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Secret menu discovered inside iOS 7 beta, reveals new gestures being tested by Apple

ios-7-three-phonesApple may have announced iOS 7, but as the first edition of the beta version proves, it has by no means finalized how the new software will look and function. A developer with access to iOS 7 has discovered a series of settings hidden away from prying eyes during normal usage, which reveal some of the tweaks Apple is still toying with, and may include in a future version.

Perhaps the most notable of options is the ability to put app folders inside other app folders, a system which could drastically reduce clutter on iOS’s home screens, but does seem a little redundant now there is no reasonable upper limit on the amount of apps you can fit inside a single folder.

Continuing to delve into the hidden options menu, a pinch-to-close feature for folders can also be enabled. It’s important to note this isn’t for apps, as a five-finger gesture to close apps is already present in iOS 6. However, Apple is experimenting with other gestures which will affect the whole system, including a corner or edge swipe gesture for rapidly switching between apps. With a swipe-to-return gesture already in wide use, along with similar gestures used in social networking apps such as Facebook and Google+, the edge swipe option may cause problems; however, a corner swipe could be an interesting addition.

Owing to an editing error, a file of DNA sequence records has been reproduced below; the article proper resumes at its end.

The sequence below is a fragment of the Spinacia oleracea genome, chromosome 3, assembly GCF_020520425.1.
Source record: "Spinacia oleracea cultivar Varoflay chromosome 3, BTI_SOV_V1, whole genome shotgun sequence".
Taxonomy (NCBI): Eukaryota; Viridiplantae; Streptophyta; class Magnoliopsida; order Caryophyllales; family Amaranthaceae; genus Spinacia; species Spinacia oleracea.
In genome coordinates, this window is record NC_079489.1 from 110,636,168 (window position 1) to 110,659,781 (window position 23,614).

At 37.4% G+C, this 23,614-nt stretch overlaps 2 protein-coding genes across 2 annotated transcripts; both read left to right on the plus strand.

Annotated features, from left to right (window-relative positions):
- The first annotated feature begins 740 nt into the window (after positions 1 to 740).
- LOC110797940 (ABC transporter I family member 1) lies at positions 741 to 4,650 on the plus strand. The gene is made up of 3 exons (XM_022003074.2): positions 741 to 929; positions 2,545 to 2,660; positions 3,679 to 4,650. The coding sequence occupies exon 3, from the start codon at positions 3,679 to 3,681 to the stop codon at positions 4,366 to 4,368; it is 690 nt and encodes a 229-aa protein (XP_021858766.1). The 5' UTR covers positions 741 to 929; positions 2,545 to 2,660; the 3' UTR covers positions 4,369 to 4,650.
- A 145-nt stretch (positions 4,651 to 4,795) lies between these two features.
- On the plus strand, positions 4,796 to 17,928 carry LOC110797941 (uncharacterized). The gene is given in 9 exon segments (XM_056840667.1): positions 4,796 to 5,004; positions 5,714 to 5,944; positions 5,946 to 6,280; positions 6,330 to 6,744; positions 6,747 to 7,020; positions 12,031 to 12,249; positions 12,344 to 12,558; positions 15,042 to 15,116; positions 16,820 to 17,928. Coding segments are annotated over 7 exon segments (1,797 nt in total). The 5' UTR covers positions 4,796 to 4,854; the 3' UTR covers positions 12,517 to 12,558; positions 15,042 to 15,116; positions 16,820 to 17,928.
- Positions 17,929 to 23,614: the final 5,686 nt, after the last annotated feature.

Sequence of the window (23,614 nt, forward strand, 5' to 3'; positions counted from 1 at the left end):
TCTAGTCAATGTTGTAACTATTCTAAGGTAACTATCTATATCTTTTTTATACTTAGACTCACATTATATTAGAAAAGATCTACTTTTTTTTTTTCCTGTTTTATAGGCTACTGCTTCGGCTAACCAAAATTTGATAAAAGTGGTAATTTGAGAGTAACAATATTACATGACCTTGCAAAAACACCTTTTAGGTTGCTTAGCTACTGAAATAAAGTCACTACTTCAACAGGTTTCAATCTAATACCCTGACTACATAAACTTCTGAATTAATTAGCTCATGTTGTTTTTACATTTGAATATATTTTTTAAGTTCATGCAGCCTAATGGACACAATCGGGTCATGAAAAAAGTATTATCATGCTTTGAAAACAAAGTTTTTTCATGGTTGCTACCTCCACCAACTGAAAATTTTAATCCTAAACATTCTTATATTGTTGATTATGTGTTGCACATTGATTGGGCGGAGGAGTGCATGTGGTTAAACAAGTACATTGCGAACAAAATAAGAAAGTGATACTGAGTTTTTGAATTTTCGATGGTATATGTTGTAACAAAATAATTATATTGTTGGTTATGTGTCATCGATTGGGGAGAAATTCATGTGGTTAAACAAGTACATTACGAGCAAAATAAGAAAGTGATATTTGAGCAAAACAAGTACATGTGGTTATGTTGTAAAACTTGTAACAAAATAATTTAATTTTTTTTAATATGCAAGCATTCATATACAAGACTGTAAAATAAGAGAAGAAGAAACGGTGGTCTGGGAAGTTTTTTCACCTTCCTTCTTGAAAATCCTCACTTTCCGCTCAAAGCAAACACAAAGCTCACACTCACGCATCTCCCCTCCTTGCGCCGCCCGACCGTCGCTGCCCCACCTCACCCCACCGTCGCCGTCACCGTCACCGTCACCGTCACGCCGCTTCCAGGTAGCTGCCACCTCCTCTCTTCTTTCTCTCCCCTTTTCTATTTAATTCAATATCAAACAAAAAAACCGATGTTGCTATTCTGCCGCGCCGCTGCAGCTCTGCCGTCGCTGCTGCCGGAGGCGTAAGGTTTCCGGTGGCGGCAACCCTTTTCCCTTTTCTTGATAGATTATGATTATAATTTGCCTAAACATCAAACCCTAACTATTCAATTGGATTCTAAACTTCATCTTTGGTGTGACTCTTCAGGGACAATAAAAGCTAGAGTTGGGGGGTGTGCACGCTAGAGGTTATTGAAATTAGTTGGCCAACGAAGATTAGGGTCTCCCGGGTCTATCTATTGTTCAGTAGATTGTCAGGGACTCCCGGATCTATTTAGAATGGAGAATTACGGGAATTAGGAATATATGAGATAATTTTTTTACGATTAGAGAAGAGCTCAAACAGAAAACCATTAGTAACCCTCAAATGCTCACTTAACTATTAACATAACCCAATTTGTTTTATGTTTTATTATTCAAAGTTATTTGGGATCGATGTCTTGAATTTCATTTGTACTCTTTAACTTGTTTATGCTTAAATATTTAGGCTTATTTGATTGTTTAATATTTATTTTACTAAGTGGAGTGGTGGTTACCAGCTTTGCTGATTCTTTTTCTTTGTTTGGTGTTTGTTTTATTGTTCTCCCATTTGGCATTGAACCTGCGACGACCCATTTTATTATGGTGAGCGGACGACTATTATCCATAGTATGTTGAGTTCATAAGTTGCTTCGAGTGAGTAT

While these options may find themselves within the grasp of iOS 7 users in the future, the hidden settings also showed many options that won’t because they all relate to how iOS 7 will look and feel. Switches and sliders provide control over almost every visual aspect of the OS, from onscreen colors and animated icons, to the brightness of those icons inside folders. Apple is highly unlikely to ever provide the average user with this level of access to the look of iOS, but is obviously still fine tuning the operating system to its liking.

You can read all about the features we know are coming in iOS 7 here, but there are still several months to go before the final version of the software officially reaches your iPhone, iPad, and iPod; so expect more new information to follow in the near future.

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